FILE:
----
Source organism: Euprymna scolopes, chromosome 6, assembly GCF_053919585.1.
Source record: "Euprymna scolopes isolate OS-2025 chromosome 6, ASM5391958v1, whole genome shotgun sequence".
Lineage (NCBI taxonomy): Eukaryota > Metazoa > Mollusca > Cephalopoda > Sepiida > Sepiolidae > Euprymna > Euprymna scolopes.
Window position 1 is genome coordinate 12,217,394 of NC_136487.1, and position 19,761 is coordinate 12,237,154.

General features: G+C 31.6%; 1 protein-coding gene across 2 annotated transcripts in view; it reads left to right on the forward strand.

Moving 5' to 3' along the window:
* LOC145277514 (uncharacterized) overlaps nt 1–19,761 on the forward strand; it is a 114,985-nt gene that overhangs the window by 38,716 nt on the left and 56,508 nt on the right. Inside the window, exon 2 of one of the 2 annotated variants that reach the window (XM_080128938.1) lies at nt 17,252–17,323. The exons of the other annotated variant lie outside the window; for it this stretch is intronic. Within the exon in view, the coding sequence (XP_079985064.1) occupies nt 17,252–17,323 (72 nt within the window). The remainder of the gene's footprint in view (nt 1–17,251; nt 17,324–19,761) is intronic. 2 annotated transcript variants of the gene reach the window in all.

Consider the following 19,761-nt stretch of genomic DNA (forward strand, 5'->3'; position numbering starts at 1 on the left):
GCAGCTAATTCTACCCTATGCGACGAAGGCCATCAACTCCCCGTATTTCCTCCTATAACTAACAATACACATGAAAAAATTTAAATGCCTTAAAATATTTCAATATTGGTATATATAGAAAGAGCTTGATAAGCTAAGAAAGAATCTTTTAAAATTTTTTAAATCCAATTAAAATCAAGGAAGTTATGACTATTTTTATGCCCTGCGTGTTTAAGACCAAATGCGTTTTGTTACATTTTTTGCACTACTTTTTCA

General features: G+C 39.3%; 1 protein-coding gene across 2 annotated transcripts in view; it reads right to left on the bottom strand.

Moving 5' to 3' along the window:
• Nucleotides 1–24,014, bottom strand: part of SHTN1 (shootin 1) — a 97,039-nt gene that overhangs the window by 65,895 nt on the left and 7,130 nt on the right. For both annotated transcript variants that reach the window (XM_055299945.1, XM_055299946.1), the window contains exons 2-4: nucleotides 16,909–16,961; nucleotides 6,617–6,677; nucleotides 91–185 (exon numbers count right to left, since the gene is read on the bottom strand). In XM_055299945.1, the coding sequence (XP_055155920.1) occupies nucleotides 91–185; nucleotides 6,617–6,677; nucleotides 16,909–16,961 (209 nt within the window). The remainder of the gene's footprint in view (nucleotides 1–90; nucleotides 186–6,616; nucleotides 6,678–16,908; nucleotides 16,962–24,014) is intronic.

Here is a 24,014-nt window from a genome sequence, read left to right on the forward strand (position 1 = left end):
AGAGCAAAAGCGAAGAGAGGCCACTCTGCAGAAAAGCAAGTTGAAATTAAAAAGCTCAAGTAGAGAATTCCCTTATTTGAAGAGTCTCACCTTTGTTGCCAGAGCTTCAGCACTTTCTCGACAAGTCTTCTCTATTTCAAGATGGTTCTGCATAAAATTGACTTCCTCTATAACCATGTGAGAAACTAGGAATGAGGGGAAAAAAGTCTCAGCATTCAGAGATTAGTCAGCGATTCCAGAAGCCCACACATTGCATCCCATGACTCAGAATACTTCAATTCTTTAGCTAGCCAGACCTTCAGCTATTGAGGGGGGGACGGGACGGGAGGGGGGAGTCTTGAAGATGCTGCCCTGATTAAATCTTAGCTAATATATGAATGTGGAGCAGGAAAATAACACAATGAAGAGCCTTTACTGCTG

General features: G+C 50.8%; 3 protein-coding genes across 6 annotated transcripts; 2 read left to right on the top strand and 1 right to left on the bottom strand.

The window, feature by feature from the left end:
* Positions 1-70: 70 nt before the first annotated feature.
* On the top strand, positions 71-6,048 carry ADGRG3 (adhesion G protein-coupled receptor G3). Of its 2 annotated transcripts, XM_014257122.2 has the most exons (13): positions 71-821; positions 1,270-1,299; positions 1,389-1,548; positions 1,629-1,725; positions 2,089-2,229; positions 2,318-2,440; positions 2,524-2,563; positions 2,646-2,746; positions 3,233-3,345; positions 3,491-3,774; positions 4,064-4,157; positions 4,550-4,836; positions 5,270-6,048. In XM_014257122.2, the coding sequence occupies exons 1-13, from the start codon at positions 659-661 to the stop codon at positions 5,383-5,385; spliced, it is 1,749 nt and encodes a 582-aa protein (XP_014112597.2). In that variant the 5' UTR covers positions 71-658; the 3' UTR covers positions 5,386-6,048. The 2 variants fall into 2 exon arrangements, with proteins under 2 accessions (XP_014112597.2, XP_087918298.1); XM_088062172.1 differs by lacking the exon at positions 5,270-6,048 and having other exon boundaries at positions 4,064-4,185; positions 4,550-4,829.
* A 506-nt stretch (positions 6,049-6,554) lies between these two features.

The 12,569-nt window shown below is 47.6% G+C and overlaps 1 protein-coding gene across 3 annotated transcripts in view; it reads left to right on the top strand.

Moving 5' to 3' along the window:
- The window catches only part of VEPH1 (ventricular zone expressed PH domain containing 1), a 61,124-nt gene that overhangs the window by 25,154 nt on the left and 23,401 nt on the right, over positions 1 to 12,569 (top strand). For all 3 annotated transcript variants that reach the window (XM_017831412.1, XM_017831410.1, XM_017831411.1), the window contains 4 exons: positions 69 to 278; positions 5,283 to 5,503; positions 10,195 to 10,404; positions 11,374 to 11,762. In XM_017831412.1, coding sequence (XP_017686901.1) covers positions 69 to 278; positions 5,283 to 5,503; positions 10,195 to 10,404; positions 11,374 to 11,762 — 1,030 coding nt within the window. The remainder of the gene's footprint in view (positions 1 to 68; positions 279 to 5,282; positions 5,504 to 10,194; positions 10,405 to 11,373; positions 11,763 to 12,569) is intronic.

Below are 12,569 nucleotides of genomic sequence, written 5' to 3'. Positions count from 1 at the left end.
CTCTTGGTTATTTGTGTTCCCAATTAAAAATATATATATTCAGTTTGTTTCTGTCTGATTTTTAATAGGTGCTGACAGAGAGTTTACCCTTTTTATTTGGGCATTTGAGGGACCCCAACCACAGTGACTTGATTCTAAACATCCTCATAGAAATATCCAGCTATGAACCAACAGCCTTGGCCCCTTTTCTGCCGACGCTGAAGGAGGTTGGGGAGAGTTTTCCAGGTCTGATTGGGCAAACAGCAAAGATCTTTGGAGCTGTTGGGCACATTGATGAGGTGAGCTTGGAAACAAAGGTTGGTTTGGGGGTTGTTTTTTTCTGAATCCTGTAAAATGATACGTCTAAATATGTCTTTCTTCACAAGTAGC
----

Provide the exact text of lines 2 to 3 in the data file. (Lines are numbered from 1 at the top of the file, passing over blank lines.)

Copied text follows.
Source record: "Euprymna scolopes isolate OS-2025 chromosome 6, ASM5391958v1, whole genome shotgun sequence".
Lineage (NCBI taxonomy): Eukaryota > Metazoa > Mollusca > Cephalopoda > Sepiida > Sepiolidae > Euprymna > Euprymna scolopes.